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Behavioural Neurology
Volume 18, Issue 4, Pages 197-206

Naming of Grammatical Classes in Frontotemporal Dementias: Linguistic and Non Linguistic Factors Contribute to Noun-Verb Dissociation

Maria Caterina Silveri and Nicoletta Ciccarelli

Memory Clinic, Centre for the Medecine of Aging, Catholic University, Rome, Italy

Received 18 February 2008; Accepted 18 February 2008

Copyright © 2007 Hindawi Publishing Corporation and the authors. This is an open access article distributed under the Creative Commons Attribution License, which permits unrestricted use, distribution, and reproduction in any medium, provided the original work is properly cited.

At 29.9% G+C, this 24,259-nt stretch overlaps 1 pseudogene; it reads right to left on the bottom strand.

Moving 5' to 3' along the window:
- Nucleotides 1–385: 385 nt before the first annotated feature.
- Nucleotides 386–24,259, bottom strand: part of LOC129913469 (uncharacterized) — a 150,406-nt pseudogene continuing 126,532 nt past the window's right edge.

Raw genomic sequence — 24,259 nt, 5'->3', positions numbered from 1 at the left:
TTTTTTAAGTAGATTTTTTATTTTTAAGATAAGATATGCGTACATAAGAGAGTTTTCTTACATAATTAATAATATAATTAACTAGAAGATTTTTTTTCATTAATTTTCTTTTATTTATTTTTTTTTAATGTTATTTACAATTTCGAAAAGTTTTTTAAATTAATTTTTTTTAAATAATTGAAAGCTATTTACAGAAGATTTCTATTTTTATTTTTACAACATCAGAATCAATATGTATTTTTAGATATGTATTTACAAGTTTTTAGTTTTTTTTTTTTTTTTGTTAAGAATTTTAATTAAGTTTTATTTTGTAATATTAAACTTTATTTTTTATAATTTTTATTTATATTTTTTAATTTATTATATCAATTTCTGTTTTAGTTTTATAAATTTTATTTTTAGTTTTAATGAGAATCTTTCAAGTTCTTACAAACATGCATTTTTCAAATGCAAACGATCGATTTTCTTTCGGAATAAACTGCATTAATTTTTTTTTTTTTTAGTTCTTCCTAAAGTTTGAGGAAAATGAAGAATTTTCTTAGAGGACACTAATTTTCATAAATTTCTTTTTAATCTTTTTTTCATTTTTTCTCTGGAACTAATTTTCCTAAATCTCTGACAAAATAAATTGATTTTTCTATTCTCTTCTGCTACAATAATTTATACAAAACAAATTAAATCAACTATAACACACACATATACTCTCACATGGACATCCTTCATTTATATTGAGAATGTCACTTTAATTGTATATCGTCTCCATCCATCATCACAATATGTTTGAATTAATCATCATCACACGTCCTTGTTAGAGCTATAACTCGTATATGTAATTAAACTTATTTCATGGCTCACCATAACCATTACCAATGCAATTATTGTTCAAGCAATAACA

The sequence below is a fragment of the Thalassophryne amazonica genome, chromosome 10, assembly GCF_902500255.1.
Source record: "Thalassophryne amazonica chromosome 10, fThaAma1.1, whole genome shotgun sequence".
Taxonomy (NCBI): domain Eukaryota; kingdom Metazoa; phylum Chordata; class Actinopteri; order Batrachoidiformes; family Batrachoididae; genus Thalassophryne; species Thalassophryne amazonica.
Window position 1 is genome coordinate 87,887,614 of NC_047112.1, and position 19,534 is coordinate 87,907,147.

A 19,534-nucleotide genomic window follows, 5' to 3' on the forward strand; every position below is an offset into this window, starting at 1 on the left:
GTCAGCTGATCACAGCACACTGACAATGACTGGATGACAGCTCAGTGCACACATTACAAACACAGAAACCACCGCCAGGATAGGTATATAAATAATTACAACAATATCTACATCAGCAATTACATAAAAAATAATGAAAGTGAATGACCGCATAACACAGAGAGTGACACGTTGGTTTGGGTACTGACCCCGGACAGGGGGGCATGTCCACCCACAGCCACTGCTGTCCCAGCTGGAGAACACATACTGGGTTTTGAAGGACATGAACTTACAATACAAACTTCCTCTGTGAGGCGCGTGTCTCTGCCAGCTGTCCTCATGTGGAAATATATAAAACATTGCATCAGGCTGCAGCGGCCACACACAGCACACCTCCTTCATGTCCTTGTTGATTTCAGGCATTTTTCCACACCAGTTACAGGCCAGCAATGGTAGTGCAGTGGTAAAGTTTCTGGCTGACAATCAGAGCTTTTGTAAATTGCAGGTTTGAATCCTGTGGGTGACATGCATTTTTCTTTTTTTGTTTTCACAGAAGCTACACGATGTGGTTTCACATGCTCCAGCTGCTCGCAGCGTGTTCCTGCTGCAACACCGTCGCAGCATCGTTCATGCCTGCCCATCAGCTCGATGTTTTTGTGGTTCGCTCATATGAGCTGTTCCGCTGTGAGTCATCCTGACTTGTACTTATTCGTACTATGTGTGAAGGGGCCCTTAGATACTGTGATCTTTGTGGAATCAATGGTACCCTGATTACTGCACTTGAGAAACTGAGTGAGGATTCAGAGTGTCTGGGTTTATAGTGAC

We studied noun and verb naming in three main variants of frontotemporal dementia: the frontal variant(Fv-FTD), primary progressive aphasia (PPA) and semantic dementia (SD). We further distinguished PPA in nonfluent and fluent forms and restricted diagnosis of SD to subjects with progressive semantic breakdown leading to agnosia for words and objects. Fv-FTD and nonfluent-PPA named objects better than actions, SD showed an inverse dissociation and no specific pattern emerged in fluent-PPA. In this last group, in spite of the broad definition of fluent aphasia, quite heterogeneous patterns of language disorders and word class dissociation emerged when single-subject analyses were performed. In fv-FTD correlations between executive tasks and action naming were stronger than between executive tasks and object naming. We conclude that both linguistic and non linguistic factors, in particular an executive deficit, contribute to grammatical class dissociation. We also suggest that the fluent vs. nonfluent distinction does not reflect the complexity of primary aphasia.